House meets pre-Holy Week deadline for Cha-cha bid

House meets pre-Holy Week deadline for Cha-cha bid

/ 05:34 AM March 21, 2024

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The House of Representatives on Wednesday approved the resolution seeking to amend certain economic provisions in the 1987 Constitution on its third and final reading—possibly the furthest and swiftest that any Charter change (Cha-cha) effort has progressed in the last 37 years.

Filed on Feb. 19, Resolution of Both Houses (RBH) No. 7, authored by Senior Deputy Speaker and Pampanga Rep. Aurelio Gonzales Jr., Deputy Speaker and Quezon Rep. David Suarez, Majority Leader Manuel Jose Dalipe and other House leaders, was finally approved with 288 lawmakers voting in favor, eight against, and two abstaining.


The vote followed at least six marathon committee meetings and three plenary sessions, as the House leadership was determined to deliver RBH 7 before they adjourned for a month-long break starting next week.


RBH 7 is an exact copy of the Senate’s own RBH 6, which seeks to amend Articles 12, 14 and 16 (which limit foreign ownership in public utilities, educational institutions, and advertising) of the Constitution.

READ: House prods Senate: Your turn to make Cha-cha move

The Senate version is currently pending at the committee level, as the upper chamber chose to take its time to deliberate on the bill.

‘Last piece in puzzle’

In a statement after the voting, Speaker Martin Romualdez said the proposed economic amendments were the “last piece in the puzzle of investment measures” of the Marcos administration “to sustain our economic growth, create more jobs and income opportunities, and in general, make life better for Filipinos.

“These changes, if ratified by our people in a plebiscite, will greatly boost these measures, including our President’s investment missions abroad, which have generated actual investments and pledges in the billions of dollars and created thousands of jobs,” he said.

Other lawmakers took the time to say their final piece on RBH 7 during Wednesday’s plenary session.


In explaining his “yes” vote, Surigao del Norte Rep. Robert Barbers argued that he “did not see anything wrong with allowing foreign capital to manage some of our utilities.”

“All these intentions are not to the detriment of the people but rather for the improvement of their lives. That is obvious. To insinuate otherwise is sheer paranoia,” he said.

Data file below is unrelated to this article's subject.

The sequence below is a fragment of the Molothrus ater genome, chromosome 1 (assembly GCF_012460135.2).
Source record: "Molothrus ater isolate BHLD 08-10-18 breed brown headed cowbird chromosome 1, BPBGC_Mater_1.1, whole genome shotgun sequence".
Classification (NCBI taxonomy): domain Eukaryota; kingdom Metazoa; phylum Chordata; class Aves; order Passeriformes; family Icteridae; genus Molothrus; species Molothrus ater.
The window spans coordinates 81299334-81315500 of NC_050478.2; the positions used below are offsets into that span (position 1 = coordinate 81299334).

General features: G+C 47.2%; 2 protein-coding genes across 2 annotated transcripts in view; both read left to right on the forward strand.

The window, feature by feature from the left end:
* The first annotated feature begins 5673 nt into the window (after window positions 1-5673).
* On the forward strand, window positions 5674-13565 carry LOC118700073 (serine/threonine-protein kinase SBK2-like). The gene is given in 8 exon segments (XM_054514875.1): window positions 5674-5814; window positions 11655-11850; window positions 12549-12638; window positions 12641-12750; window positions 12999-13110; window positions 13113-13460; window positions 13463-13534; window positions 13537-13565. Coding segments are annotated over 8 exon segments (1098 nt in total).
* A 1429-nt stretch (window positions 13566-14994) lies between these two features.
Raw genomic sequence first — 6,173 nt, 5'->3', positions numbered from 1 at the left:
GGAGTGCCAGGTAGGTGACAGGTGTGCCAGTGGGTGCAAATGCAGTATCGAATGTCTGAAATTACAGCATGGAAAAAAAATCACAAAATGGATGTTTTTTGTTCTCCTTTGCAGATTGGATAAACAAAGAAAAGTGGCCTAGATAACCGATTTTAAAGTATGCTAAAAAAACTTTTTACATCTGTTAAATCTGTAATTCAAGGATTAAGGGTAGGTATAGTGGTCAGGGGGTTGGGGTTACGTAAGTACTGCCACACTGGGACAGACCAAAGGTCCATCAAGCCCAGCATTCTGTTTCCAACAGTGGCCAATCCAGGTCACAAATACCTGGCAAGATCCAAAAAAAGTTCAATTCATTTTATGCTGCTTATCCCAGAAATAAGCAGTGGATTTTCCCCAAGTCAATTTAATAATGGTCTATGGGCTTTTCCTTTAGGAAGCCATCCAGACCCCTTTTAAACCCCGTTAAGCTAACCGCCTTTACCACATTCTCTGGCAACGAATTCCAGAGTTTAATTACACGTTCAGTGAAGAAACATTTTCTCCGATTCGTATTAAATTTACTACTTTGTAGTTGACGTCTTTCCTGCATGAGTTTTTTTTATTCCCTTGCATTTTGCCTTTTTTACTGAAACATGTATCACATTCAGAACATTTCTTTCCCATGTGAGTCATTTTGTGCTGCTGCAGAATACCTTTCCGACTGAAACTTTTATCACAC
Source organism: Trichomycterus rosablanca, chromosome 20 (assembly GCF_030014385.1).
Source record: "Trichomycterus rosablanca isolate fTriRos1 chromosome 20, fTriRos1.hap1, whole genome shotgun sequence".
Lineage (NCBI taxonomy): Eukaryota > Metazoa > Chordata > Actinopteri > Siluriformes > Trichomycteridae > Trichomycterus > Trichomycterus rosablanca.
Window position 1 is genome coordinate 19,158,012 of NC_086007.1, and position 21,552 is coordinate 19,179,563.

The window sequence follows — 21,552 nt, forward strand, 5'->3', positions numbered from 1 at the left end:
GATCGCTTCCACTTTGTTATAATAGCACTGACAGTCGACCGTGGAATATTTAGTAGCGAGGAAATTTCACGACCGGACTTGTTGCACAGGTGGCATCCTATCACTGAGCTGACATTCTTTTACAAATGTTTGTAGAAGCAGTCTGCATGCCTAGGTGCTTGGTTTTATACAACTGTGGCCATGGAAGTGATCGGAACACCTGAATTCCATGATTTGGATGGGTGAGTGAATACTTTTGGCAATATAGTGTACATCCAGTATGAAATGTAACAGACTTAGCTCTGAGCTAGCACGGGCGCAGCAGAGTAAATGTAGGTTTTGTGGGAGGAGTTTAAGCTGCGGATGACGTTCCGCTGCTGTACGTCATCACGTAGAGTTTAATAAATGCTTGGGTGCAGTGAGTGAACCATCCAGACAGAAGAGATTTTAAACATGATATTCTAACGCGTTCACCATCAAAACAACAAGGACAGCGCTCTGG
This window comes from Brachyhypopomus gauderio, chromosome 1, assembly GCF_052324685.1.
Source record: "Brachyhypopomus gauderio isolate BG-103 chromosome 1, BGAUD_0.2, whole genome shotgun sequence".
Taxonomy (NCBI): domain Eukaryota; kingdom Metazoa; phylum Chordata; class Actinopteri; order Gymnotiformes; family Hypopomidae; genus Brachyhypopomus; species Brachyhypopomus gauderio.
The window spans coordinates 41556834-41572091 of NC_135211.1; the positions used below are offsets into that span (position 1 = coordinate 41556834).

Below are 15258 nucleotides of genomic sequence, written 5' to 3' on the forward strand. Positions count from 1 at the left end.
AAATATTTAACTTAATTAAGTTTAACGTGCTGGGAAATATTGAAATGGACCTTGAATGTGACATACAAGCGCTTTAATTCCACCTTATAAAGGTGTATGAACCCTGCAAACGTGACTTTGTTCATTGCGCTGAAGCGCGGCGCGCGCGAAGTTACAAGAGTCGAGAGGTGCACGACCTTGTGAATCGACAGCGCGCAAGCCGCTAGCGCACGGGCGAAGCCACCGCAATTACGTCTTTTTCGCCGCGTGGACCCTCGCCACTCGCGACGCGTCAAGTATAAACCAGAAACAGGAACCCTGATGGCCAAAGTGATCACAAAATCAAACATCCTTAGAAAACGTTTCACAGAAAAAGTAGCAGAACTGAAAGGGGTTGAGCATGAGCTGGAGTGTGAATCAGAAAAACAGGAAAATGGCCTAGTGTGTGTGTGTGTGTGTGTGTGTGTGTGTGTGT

Other priorities

ACT Teachers Rep. France Castro, the House deputy minority leader who voted against RBH 7, said she was astounded by Congress’s priorities. Congress had chosen to prioritize Charter change in light of the continuing problems in education and human rights.

She also criticized the manner by which Congress was now pursuing Charter change by way of ordinary legislation—approving the bills in each chamber and then voting separately—which is not indicated in the 1987 Constitution.

Also thumbing down the resolution were opposition lawmakers Gabriela Rep. Arlene Brosas, Kabataan Rep. Raoul Manuel, Camarines Sur Rep. Gabriel Bordado and Albay Rep. Edcel Lagman.

“The Constitution does not allow for a fourth mode of changing the Constitution,” Castro said, referring to the so-called Bernas formula, named after the constitutionalist and late priest-lawyer Joaquin Bernas.

Lagman, meanwhile, maintained that the country could still achieve its developmental goals without having to introduce amendments.

“RBH 7 is flawed both in procedure and substance. It forfeits Philippine posterity to foreign dominance in violation of the constitutional policy of developing an independent and self-reliant national economy effectively controlled by Filipinos,” he said.

Senate fears

Congressional efforts to amend the Charter, which was drawn up immediately after the Marcos dictatorship was ousted in 1986, started during the administration of the late President Fidel V. Ramos in the 1990s.

However, these failed in large part because of the Senate’s resistance to constitutional change, fearing that the chamber could be abolished if it led to a change in government.

The ball is now in the Senate, whose president, Juan Miguel Zubiri, previously said that achieving 18 votes for RBH 6 “might be difficult but not impossible.”

Zubiri also noted that the Senate would not succumb to any deadline pressure, arguing that the chamber would carefully consider the proposed amendments to the Constitution.

Sen. Juan Edgardo Angara, who heads the subcommittee tackling RBH 6, said they were looking at an October deadline for all deliberations.

Both the House and the Senate had been at odds because of the voting manner for proposed constitutional amendments, as the 1987 Constitution was silent on whether they should vote jointly or separately.

Resource persons

During the House hearings on RBH 7, among the witnesses invited and heard were Socioeconomic Planning Secretary Arsenio Balisacan, former National Economic and Development Authority head Gerardo Sicat, former Finance Secretary Margarito Teves, former Supreme Court Chief Justices Reynato Puno and Hilario Davide Jr., former Supreme Court justices Adolf Azcuna and Vicente Mendoza, Ibon Foundation executive director Sonny Africa, and officials of the Department of Finance, Department of Trade and Industry and Department of Foreign Affairs, and the Bangko Sentral ng Pilipinas with knowledge of foreign direct investments entering the country.

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Also invited to the marathon hearings by the House committee of the whole were former Cabinet members, former lawmakers, academics, educators, as well as constitutional framers Puno, Davide, Azcuna, and former Commission on Elections Chair Christian Monsod.

TAGS: Cha-cha, House

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